Muslims expected to surpass Jews as second-largest U.S. religious group
If current demographic trends hold, by 2050, Muslims are projected to be more numerous in the U.S. than people who identify as Jewish on the basis of religion.
Q/A: How we projected the future of world religions
Demographer Conrad Hackett explains how he and his team put together our major new report and why it differs from past efforts to predict religious change.
Christianity poised to continue its shift from Europe to Africa
The share of the world’s Christians in Europe will continue to decline while the percentage in sub-Saharan Africa will increase dramatically.
Why people with no religion are projected to decline as a share of the world’s population
The total number of religiously unaffiliated is expected to grow, but other religious groups – and the global population overall – will grow faster.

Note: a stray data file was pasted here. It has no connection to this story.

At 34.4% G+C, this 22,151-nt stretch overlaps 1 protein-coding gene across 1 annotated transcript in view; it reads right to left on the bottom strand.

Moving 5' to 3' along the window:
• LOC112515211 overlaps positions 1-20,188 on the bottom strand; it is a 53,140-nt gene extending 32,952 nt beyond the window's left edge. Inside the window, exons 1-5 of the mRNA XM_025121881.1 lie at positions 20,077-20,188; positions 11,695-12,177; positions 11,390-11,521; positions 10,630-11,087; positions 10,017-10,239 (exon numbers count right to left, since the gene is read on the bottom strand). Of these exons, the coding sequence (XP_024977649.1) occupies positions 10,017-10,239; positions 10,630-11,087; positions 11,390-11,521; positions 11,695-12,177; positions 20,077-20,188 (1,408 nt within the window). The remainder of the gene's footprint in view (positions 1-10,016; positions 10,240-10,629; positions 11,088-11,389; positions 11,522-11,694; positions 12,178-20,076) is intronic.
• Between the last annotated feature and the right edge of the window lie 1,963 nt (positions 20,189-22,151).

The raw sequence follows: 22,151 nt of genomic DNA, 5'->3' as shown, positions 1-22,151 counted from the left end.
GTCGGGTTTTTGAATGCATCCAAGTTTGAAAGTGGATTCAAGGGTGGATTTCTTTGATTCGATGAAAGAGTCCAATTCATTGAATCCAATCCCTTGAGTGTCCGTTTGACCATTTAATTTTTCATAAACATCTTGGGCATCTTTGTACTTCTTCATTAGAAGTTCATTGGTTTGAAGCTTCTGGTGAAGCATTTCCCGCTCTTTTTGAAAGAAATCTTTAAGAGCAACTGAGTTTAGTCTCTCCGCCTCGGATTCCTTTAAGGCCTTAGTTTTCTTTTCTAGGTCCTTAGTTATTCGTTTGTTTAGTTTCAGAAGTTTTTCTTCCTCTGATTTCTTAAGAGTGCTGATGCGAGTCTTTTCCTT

7 key changes in the global religious landscape
What will the world’s religious landscape look like a few decades from now?
Americans split over whether businesses must serve same-sex couples
A new Indiana religious freedom law has sparked national debate. Some say it strengthens protection of religious liberty, while others say it could provide legal cover for businesses to discriminate. The U.S. public is divided over these types of issues.
How the U.S. compares with the rest of the world on religious restrictions
The U.S. ranks in the middle range of the nearly 200 countries we analyzed to assess restrictions on religion and social hostilities toward religious groups.
Pope Francis’ popularity extends beyond Catholics
Seven-in-ten Americans rate him favorably, including two-thirds of those with no religious affiliation, a Pew Research Center poll finds.
Americans are still divided on why people are gay
Four-in-ten Americans said being gay or lesbian is “just the way some choose to live,” while a similar share said that “people are born gay or lesbian.”
Religious restrictions among the world’s most populous countries
Levels of restrictions and hostilities vary tremendously by country, from some of the lowest in the world (South Africa) to among the very highest (Indonesia).